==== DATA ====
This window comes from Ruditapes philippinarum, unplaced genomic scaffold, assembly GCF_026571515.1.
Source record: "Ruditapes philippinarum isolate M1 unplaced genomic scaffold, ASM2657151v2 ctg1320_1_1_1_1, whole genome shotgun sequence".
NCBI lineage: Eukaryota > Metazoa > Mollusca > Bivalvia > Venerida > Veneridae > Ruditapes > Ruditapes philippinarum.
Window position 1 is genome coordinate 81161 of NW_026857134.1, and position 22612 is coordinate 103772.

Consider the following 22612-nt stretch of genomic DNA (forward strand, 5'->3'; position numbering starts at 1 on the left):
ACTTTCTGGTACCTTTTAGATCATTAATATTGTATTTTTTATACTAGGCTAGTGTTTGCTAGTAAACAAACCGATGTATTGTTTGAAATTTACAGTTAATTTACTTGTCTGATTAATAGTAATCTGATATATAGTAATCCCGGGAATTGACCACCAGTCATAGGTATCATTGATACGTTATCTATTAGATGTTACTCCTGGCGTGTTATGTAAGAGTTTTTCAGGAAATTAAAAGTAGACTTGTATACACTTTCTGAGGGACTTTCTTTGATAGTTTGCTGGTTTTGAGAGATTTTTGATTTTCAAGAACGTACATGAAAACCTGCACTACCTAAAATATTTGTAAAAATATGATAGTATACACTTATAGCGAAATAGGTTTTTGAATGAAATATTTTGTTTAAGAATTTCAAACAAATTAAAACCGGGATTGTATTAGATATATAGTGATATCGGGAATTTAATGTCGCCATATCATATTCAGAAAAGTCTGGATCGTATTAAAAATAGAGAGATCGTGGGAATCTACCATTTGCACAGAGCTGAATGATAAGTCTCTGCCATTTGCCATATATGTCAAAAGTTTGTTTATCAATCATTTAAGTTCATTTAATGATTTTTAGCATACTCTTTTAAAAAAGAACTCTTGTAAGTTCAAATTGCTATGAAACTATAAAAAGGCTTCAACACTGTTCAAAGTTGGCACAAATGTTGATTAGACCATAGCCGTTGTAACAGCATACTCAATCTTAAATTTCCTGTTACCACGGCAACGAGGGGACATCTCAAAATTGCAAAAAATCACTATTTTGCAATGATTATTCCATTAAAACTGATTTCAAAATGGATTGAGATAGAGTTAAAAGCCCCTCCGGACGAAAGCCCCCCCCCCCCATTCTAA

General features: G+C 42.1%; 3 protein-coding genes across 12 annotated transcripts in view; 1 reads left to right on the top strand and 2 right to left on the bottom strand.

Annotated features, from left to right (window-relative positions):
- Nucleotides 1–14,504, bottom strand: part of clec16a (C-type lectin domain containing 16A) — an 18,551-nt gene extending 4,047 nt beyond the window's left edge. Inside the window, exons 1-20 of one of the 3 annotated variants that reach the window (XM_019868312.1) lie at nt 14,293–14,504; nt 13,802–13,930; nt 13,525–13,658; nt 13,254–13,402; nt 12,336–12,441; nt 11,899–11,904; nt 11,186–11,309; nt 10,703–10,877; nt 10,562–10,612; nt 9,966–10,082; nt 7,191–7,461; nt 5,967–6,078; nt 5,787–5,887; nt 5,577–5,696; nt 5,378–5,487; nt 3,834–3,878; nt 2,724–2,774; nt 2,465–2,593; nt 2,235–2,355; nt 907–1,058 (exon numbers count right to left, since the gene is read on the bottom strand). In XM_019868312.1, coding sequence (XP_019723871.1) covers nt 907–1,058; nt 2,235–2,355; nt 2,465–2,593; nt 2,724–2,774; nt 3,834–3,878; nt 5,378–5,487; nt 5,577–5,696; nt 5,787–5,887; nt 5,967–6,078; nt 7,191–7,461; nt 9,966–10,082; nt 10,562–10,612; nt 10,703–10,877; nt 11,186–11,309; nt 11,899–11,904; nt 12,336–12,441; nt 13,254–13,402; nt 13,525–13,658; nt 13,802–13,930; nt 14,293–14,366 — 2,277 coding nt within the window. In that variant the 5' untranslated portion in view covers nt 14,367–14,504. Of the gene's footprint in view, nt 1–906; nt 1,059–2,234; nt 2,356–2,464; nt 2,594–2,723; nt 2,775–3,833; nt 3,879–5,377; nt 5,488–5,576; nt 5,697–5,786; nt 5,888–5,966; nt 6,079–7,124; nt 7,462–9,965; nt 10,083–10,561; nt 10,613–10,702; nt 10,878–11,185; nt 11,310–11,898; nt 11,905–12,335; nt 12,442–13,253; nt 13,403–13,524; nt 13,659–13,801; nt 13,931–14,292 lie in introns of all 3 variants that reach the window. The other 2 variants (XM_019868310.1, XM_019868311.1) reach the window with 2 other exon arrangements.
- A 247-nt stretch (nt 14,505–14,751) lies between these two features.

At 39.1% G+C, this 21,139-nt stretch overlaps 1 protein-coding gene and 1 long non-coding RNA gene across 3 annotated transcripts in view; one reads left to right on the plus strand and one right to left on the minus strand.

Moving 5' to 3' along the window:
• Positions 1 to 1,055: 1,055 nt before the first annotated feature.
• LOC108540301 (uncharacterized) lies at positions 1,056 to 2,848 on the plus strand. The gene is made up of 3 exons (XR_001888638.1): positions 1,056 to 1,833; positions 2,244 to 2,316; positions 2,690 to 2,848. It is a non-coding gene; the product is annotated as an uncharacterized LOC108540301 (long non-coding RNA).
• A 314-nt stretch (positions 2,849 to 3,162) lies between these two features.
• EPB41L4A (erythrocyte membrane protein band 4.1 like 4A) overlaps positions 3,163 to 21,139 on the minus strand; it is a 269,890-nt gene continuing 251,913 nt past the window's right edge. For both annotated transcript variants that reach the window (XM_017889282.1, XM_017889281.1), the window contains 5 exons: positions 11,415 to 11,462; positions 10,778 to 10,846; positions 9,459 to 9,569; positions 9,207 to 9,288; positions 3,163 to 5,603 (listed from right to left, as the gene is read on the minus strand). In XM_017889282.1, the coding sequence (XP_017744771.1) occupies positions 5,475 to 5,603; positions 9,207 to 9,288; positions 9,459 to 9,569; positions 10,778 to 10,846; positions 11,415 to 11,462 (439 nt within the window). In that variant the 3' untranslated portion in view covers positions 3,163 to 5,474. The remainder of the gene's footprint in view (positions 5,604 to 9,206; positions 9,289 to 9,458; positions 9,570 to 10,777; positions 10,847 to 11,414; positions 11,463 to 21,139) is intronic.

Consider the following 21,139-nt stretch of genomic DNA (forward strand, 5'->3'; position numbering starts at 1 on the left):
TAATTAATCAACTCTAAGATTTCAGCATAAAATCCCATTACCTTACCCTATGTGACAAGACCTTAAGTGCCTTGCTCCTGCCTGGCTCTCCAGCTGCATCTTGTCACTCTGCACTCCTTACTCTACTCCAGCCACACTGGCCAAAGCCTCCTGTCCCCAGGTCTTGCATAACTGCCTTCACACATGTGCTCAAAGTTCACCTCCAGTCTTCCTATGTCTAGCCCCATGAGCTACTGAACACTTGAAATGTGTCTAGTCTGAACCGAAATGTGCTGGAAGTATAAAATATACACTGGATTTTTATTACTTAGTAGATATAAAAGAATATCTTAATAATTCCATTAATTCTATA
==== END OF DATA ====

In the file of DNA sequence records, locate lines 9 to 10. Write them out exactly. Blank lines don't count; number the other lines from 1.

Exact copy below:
- Nucleotides 1–14,504, bottom strand: part of clec16a (C-type lectin domain containing 16A) — an 18,551-nt gene extending 4,047 nt beyond the window's left edge. Inside the window, exons 1-20 of one of the 3 annotated variants that reach the window (XM_019868312.1) lie at nt 14,293–14,504; nt 13,802–13,930; nt 13,525–13,658; nt 13,254–13,402; nt 12,336–12,441; nt 11,899–11,904; nt 11,186–11,309; nt 10,703–10,877; nt 10,562–10,612; nt 9,966–10,082; nt 7,191–7,461; nt 5,967–6,078; nt 5,787–5,887; nt 5,577–5,696; nt 5,378–5,487; nt 3,834–3,878; nt 2,724–2,774; nt 2,465–2,593; nt 2,235–2,355; nt 907–1,058 (exon numbers count right to left, since the gene is read on the bottom strand). In XM_019868312.1, coding sequence (XP_019723871.1) covers nt 907–1,058; nt 2,235–2,355; nt 2,465–2,593; nt 2,724–2,774; nt 3,834–3,878; nt 5,378–5,487; nt 5,577–5,696; nt 5,787–5,887; nt 5,967–6,078; nt 7,191–7,461; nt 9,966–10,082; nt 10,562–10,612; nt 10,703–10,877; nt 11,186–11,309; nt 11,899–11,904; nt 12,336–12,441; nt 13,254–13,402; nt 13,525–13,658; nt 13,802–13,930; nt 14,293–14,366 — 2,277 coding nt within the window. In that variant the 5' untranslated portion in view covers nt 14,367–14,504. Of the gene's footprint in view, nt 1–906; nt 1,059–2,234; nt 2,356–2,464; nt 2,594–2,723; nt 2,775–3,833; nt 3,879–5,377; nt 5,488–5,576; nt 5,697–5,786; nt 5,888–5,966; nt 6,079–7,124; nt 7,462–9,965; nt 10,083–10,561; nt 10,613–10,702; nt 10,878–11,185; nt 11,310–11,898; nt 11,905–12,335; nt 12,442–13,253; nt 13,403–13,524; nt 13,659–13,801; nt 13,931–14,292 lie in introns of all 3 variants that reach the window. The other 2 variants (XM_019868310.1, XM_019868311.1) reach the window with 2 other exon arrangements.
- A 247-nt stretch (nt 14,505–14,751) lies between these two features.